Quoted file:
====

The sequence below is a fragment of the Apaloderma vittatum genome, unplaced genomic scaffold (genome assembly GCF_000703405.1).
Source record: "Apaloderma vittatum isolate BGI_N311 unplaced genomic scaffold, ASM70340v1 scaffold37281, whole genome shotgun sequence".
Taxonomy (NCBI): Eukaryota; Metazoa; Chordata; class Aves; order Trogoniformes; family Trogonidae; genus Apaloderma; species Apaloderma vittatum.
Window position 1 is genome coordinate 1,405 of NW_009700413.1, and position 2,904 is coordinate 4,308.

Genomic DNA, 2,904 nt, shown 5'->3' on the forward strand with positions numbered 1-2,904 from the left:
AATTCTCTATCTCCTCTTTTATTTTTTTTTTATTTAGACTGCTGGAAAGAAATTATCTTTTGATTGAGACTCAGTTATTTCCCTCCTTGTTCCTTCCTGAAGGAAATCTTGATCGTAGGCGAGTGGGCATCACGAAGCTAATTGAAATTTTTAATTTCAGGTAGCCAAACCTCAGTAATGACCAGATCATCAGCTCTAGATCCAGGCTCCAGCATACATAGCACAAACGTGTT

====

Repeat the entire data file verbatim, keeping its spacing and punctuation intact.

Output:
The sequence below is a fragment of the Apaloderma vittatum genome, unplaced genomic scaffold (genome assembly GCF_000703405.1).
Source record: "Apaloderma vittatum isolate BGI_N311 unplaced genomic scaffold, ASM70340v1 scaffold37281, whole genome shotgun sequence".
Taxonomy (NCBI): Eukaryota; Metazoa; Chordata; class Aves; order Trogoniformes; family Trogonidae; genus Apaloderma; species Apaloderma vittatum.
Window position 1 is genome coordinate 1,405 of NW_009700413.1, and position 2,904 is coordinate 4,308.

Genomic DNA, 2,904 nt, shown 5'->3' on the forward strand with positions numbered 1-2,904 from the left:
AATTCTCTATCTCCTCTTTTATTTTTTTTTTATTTAGACTGCTGGAAAGAAATTATCTTTTGATTGAGACTCAGTTATTTCCCTCCTTGTTCCTTCCTGAAGGAAATCTTGATCGTAGGCGAGTGGGCATCACGAAGCTAATTGAAATTTTTAATTTCAGGTAGCCAAACCTCAGTAATGACCAGATCATCAGCTCTAGATCCAGGCTCCAGCATACATAGCACAAACGTGTT